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St Peter's

CE Primary Academy

Strive Beyond; Defy Limits

MindShift- metacognition and mental health

MindShift Curriculum Statement

Important achievements require a clear focus, all-out effort, and a bottomless trunk full of strategies. Plus allies in learning. – Carol Dweck



Definition of growth mindset: In a growth mindset, people believe that their most basic abilities can be developed through dedication and hard work—brains and talent are just the starting point. This view creates a love of learning and a resilience that is essential for great accomplishment.


Definition of a fixed mindset: People believe their basic qualities, like their intelligence or talent, are simply fixed traits. They spend their time documenting their intelligence or talent instead of developing them. They also believe that talent alone creates success—without effort.


Curriculum Intent:

At St Peter’s CE Academy we strongly believe that MindShift (growth mindset) has a fundamental role to play in education and in creating reflective, cognisant and well-adjusted members of society with the ability to affect positive change in their communities. Following a period of academic research and discussion around the topic of growth mindset, we took the decision to make growth mindset our overarching pedagogical approach.


We strongly believe that having a fixed mindset leaves children more vulnerable to developing mental health difficulties. Children who believe that they do not have the potential to self-improve may feel more powerless, and thus be more vulnerable to anxiety and mental health difficulties. Countless studies have demonstrated that pupils who encounter difficulties in school often develop a devalued sense of self-confidence, which in turn, reduces their motivation to participate in and persist through academic challenges, creating a cycle of little motivation and low achievement (Morgan, Fuchs, Compton, Cordray, & Fuchs, 2008). When pupils deemed that outside factors alone controlled their success, they accepted less accountability for their achievements or failures- they felt powerless to change their ‘predestined’ trajectory (Jordan, 2010). Pupils with internal motivators (a growth mindset) felt more able to succeed academically and perceived more control through the process.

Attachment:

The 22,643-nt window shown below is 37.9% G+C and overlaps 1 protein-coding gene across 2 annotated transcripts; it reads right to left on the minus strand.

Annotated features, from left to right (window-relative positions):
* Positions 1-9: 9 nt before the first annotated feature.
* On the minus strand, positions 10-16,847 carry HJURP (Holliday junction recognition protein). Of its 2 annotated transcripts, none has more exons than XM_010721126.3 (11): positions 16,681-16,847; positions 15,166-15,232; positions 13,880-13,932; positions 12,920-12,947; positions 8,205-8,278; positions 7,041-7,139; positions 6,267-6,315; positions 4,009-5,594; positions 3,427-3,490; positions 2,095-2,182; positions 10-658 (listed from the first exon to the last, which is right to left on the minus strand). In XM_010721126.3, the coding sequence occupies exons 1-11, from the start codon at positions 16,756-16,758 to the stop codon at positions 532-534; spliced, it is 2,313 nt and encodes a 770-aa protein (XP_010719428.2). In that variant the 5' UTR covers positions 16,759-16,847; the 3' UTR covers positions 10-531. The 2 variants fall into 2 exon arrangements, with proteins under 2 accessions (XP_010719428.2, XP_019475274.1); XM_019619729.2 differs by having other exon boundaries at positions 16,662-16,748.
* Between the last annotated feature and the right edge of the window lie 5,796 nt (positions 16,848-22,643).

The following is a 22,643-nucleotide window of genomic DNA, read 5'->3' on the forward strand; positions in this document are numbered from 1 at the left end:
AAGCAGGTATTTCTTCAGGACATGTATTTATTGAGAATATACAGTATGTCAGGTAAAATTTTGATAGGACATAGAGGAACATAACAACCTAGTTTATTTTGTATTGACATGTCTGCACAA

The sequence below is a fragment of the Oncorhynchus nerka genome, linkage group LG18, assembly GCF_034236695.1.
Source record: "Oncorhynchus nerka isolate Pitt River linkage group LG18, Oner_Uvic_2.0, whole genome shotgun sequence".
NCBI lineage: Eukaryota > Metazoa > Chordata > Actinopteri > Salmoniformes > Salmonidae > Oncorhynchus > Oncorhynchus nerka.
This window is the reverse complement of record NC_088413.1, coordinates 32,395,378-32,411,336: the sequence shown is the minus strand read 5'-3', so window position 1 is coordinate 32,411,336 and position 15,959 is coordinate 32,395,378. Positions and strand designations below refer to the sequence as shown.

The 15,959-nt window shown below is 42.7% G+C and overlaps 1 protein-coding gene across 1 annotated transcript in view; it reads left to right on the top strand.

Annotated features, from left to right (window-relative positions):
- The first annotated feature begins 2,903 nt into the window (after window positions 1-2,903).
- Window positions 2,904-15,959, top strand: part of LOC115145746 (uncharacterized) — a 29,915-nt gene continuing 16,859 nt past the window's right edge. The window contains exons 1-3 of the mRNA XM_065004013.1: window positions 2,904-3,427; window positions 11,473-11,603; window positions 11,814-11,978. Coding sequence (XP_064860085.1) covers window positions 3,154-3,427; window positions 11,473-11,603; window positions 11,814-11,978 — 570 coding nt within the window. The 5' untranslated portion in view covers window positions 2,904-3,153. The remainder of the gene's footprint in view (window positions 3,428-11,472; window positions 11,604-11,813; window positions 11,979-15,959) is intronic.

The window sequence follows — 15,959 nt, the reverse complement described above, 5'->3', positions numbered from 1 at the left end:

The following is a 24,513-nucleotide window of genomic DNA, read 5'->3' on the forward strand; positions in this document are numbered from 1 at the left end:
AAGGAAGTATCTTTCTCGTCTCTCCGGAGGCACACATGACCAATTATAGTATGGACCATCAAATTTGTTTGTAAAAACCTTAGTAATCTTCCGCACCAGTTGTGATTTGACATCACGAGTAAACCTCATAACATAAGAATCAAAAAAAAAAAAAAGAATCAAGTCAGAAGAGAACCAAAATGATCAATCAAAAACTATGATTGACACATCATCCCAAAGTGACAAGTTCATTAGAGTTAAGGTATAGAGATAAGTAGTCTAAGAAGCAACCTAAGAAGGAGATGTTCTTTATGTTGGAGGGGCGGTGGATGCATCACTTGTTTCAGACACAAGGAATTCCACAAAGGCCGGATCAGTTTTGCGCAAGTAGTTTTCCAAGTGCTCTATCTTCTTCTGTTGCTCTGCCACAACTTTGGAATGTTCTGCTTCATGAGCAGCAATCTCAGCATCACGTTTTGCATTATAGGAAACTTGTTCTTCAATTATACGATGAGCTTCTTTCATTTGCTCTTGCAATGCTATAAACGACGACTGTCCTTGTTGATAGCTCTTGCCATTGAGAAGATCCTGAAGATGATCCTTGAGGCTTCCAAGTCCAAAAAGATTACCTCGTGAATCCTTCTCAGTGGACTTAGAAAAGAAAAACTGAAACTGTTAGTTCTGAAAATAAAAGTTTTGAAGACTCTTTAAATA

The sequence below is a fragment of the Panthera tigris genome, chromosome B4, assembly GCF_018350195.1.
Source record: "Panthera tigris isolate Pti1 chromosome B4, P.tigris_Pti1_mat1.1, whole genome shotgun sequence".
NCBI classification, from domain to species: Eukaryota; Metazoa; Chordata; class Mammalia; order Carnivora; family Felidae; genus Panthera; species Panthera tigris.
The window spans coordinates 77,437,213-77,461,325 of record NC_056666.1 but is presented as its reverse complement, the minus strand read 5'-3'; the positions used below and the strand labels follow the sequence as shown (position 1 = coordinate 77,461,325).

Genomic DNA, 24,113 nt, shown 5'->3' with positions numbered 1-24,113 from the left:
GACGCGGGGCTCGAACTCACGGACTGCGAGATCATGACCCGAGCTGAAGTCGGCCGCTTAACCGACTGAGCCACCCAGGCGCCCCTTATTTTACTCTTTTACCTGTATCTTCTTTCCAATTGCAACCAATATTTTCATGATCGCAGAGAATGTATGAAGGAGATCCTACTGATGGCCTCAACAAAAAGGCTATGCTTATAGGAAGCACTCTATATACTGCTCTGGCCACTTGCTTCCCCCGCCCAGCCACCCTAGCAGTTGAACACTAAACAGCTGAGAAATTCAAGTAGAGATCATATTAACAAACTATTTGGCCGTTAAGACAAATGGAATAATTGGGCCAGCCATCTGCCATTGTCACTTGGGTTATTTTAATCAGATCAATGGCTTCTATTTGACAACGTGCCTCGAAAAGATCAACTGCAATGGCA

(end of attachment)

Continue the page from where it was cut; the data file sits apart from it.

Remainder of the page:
At St Peter’s, we are committed to ensuring that all of our pupils learn within a community that promotes and engenders a growth mindset. From the moment children begin their journey with us, we focus on social and emotional development. We aim to ensure that all pupils:


  • Understand that intelligence is malleable. Children understand that intelligence can be developed rather than it being set in stone or pre-determined from birth. 
  • Cultivate grit. Children have a fierce determination and put in maximum effort- they seek approval from themselves rather than others and have a bottomless trunk of strategies.
  • View challenges as opportunities. Pupils at St Peter’s view failure not as evidence of unintelligence but as a springboard for growth.
  • Value the process over the end result. Children enjoy the learning process and don’t view it merely as a means to produce an end result.